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Bishopric of Lübeck

Prince-Bishopric of Lübeck
Hochstift Lübeck
also Fürstbistum Lübeck
State of the Holy Roman Empire


Coat of arms

Prince-Bishopric of Lübeck (dark blue) within the Holy Roman Empire (as of 1648), the episcopal residence in Eutin shown by a red spot (other prince-bishoprics in light blue)
Capital Lübeck (seat of the chapter),
Eutin (prince-episcopal residence) since 1309
Government Theocracy
Historical era Middle Ages
 •  Diocese reestablished at Oldenburg 1149
 •  Moved to Lübeck 1180
 •  Reichsfreiheit 1180
 •  Joined Lower Saxon Circle 1500
 •  Protestant Reformation 1535
 •  Secularized to Duchy of Oldenburg 1803

The Bishopric of Lübeck was a Roman-Catholic and, later, Protestant diocese, as well as a state of the Holy Roman Empire.


  • History 1
  • Principality and Region of Lübeck 2
  • Geography 3
  • Bishops of Oldenburg and Lübeck 4
  • References 5


Prince-episcopal coat-of-arms (by Siebmacher, 1605). Later the mitra, originally forming the helm, became part of the shield, which further changed its colour from gules (red) to azure.
The original diocese was founded about 970 by Wagri tribe. Oldenburg was then a suffragan diocese of the Archbishopric of Bremen, meant to missionize the Obotrites. However in the course of the 983 Slavic uprising (see Lutici), the Wagri shook off Imperial supremacy and in 1038, the bishops were barred from entering their diocese. In 1052, the dioceses of Ratzeburg and Schwerin were split off from Oldenburg and no bishop was appointed after 1066.

After the Saxon count Henry of Badewide had campaigned the Wagrian lands east of the Limes Saxoniae in 1138/39, a new Bishop of Oldenburg, Vicelinus was appointed in 1149. Henry the Lion, Duke of Saxony, moved the seat of the diocese from Oldenburg to Lübeck in 1160. When the Duchy of Saxony was dissolved with Henry's deposition in 1180, the Bishopric gained Imperial State (reichsunmittelbar). Quarrels arose after the City of Lübeck gained imperial immediacy in 1226 and as the territory of the state was centered around Eutin, the town in 1309 became the residence of the bishops.

The Bishopric did not attempt to fight the Protestant Reformation. In 1531 the Free City of Lübeck, instanced by Johannes Bugenhagen, had turned Protestant, further inhibiting Catholic pastoring in the part of the Lübeck diocese under city rule. And in 1535 the Lübeck cathedral chapter and subsequent all its diocesan territories adopted the Lutheran confession. The Prince-Bishop was elected by the chapter; since 1586, all administrators of the prince-bishopric were members of the Holstein-Gottorp line of the House of Oldenburg. After the 1648 Peace of Westphalia, Lübeck was one of only two Protestant prince-bishoprics in the Empire (together with Osnabrück, which however was alternately led by Protestant and Catholic bishops).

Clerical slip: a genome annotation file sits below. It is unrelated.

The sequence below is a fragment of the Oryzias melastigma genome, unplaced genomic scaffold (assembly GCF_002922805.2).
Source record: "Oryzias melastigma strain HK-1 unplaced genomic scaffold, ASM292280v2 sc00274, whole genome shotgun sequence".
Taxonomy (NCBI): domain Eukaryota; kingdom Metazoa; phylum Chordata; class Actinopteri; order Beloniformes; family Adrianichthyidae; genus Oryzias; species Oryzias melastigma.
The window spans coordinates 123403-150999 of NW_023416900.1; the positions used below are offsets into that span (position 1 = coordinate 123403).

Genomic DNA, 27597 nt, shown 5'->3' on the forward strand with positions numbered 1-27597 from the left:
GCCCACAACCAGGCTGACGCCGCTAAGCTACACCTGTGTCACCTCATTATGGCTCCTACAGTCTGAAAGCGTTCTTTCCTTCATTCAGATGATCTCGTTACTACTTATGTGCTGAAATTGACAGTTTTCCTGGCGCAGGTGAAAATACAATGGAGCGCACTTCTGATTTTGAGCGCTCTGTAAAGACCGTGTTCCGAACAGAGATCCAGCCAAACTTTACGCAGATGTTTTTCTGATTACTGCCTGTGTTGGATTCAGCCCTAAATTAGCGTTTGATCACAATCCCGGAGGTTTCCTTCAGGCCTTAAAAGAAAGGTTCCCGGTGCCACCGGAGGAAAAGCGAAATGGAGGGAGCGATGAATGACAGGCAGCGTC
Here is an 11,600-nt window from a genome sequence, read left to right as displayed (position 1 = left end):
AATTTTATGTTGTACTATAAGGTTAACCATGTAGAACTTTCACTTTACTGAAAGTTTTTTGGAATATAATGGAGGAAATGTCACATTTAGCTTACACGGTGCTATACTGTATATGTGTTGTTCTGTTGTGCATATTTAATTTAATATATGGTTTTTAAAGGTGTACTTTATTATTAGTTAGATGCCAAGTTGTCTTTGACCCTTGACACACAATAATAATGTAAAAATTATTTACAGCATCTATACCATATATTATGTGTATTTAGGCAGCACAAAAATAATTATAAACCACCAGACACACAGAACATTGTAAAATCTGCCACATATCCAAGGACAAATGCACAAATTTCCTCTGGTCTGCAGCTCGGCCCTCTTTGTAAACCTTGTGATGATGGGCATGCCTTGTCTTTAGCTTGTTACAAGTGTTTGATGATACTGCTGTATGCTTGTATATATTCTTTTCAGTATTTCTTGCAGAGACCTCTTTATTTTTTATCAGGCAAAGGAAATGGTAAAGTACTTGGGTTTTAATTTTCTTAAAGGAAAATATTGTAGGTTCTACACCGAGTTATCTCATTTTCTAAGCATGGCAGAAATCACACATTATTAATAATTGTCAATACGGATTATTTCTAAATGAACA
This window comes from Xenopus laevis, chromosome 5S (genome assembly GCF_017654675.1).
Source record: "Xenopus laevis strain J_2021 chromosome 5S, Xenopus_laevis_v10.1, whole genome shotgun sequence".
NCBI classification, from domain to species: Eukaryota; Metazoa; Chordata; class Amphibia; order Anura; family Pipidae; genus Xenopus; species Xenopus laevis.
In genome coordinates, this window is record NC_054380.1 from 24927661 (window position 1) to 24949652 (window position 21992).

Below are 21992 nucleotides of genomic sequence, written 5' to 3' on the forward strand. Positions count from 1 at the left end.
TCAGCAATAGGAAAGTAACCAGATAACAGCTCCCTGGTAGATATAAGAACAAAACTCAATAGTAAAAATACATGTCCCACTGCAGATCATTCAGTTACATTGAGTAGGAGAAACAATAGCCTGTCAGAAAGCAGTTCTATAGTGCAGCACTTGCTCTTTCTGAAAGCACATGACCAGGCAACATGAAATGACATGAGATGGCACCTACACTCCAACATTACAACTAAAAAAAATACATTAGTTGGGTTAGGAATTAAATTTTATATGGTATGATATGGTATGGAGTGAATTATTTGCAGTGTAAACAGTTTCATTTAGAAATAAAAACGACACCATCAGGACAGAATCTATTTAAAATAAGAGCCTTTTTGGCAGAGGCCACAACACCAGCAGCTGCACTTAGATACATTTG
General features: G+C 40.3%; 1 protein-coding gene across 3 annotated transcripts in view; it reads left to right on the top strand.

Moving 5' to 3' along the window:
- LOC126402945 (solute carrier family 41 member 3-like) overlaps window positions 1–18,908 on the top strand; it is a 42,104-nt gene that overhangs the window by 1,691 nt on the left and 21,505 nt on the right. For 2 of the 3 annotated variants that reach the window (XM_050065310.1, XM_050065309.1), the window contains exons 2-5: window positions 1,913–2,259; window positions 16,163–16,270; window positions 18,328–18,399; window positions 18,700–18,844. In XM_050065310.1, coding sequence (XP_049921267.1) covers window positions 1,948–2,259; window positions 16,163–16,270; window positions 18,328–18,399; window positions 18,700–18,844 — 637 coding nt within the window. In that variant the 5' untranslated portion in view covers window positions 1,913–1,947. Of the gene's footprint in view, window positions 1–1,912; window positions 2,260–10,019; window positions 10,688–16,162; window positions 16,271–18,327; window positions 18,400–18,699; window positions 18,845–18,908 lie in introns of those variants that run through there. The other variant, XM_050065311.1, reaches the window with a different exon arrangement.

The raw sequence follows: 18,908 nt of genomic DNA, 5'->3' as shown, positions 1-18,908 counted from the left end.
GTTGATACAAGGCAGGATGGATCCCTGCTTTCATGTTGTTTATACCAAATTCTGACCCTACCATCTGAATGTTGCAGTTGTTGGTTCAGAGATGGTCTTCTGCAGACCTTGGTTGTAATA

Principality and Region of Lübeck

With the Reichsdeputationshauptschluss of 1803, the Prince-Bishopric was mediatized. It became the Principality of Lübeck and was given to the Duchy of Oldenburg, since the last prince-bishop Peter I of Holstein-Gottorp was also prince regent of Oldenburg. In 1803 the principality comprised 9.5 square miles (not British, but German miles) with 22,000 inhabitants. Its capital was Eutin.

The coat-of-arms of the Principality of Lübeck as of 1829.
Between 1810 to 1814 the principality was annexed to France as part of the Département des Bouches de l'Elbe, before it was restituted to the Duchy of Oldenburg. The Duchy of Oldenburg, named after its capital Oldenburg in Oldenburg, thus shared its name with the town of Oldenburg in Holstein, the original seat of the Bishopric, only by coincidence.
The Oldenburgian exclaves: the Principality of Lübeck as of 1868 (up) and the Principality of Birkenfeld (below).
Following the Austro-Prussian War in 1867 the principality was enlarged by the prior Holsteinian bailiwick of Ahrensbök, as a compensation for hereditary claims of the ducal House of Oldenburg to Holstein. After Oldenburg became a republic in 1918 the area remained an exclave of the Free State of Oldenburg now named Region of Lübeck (German: Landesteil Lübeck).
Coat-of-arms of the District of Eutin.
In 1937 the region was incorporated into the Prussian Province of Schleswig-Holstein by a territorial redeployment according to the Greater Hamburg Act. The Region of Lübeck then became the District of Eutin, which was merged with the neighbouring District of Oldenburg in Holstein in the new district of Eastern Holstein in 1970.

The Lutheran Church, since the Protestant Reformation comprising the majority of the inhabitants, remained a separate entity, named Evangelical Lutheran State Church of the Oldenburgian Region of Lübeck (German: Evangelisch-Lutherische Landeskirche des oldenburgischen Landesteils Lübeck, chaired by a land provost or bishop in Eutin) until it merged with neighbouring Landeskirchen in the new North Elbian Evangelical Lutheran Church in 1977.


The state had an area of 541 km²; as the imperial city of Lübeck was not incorporated, its only city was Eutin.

Bishops of Oldenburg and Lübeck


  • , 4th ed., 1885-92Meyers KonversationslexikonAt

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